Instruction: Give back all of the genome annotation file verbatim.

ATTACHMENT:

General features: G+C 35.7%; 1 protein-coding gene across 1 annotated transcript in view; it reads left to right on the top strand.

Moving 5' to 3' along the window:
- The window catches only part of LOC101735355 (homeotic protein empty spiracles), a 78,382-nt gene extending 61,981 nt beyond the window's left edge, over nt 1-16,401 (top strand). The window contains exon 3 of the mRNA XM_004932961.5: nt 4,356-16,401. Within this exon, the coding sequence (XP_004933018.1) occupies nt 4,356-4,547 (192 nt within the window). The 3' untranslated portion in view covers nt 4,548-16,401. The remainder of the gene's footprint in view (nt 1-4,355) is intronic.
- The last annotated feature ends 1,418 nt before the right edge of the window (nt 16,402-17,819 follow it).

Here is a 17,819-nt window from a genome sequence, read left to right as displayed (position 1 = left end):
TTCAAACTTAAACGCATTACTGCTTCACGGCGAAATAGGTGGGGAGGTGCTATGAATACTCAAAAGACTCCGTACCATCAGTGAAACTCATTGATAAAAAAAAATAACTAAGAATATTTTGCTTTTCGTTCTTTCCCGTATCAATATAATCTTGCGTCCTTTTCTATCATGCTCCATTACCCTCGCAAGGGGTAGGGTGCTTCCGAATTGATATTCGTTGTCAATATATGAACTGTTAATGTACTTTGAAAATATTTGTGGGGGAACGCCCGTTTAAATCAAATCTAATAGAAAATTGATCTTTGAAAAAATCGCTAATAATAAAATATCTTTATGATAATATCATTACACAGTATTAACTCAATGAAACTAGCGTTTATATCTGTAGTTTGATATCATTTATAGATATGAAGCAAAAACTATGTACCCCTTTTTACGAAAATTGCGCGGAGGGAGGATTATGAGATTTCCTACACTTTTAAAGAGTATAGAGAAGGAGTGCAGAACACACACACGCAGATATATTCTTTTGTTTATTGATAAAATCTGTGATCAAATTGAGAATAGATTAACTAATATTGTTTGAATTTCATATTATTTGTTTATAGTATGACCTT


General features: G+C 35.7%; 1 protein-coding gene across 1 annotated transcript in view; it reads left to right on the top strand.

Moving 5' to 3' along the window:
- The window catches only part of LOC101735355 (homeotic protein empty spiracles), a 78,382-nt gene extending 61,981 nt beyond the window's left edge, over nt 1-16,401 (top strand). The window contains exon 3 of the mRNA XM_004932961.5: nt 4,356-16,401. Within this exon, the coding sequence (XP_004933018.1) occupies nt 4,356-4,547 (192 nt within the window). The 3' untranslated portion in view covers nt 4,548-16,401. The remainder of the gene's footprint in view (nt 1-4,355) is intronic.
- The last annotated feature ends 1,418 nt before the right edge of the window (nt 16,402-17,819 follow it).

Here is a 17,819-nt window from a genome sequence, read left to right as displayed (position 1 = left end):
TTCAAACTTAAACGCATTACTGCTTCACGGCGAAATAGGTGGGGAGGTGCTATGAATACTCAAAAGACTCCGTACCATCAGTGAAACTCATTGATAAAAAAAAATAACTAAGAATATTTTGCTTTTCGTTCTTTCCCGTATCAATATAATCTTGCGTCCTTTTCTATCATGCTCCATTACCCTCGCAAGGGGTAGGGTGCTTCCGAATTGATATTCGTTGTCAATATATGAACTGTTAATGTACTTTGAAAATATTTGTGGGGGAACGCCCGTTTAAATCAAATCTAATAGAAAATTGATCTTTGAAAAAATCGCTAATAATAAAATATCTTTATGATAATATCATTACACAGTATTAACTCAATGAAACTAGCGTTTATATCTGTAGTTTGATATCATTTATAGATATGAAGCAAAAACTATGTACCCCTTTTTACGAAAATTGCGCGGAGGGAGGATTATGAGATTTCCTACACTTTTAAAGAGTATAGAGAAGGAGTGCAGAACACACACACGCAGATATATTCTTTTGTTTATTGATAAAATCTGTGATCAAATTGAGAATAGATTAACTAATATTGTTTGAATTTCATATTATTTGTTTATAGTATGACCTT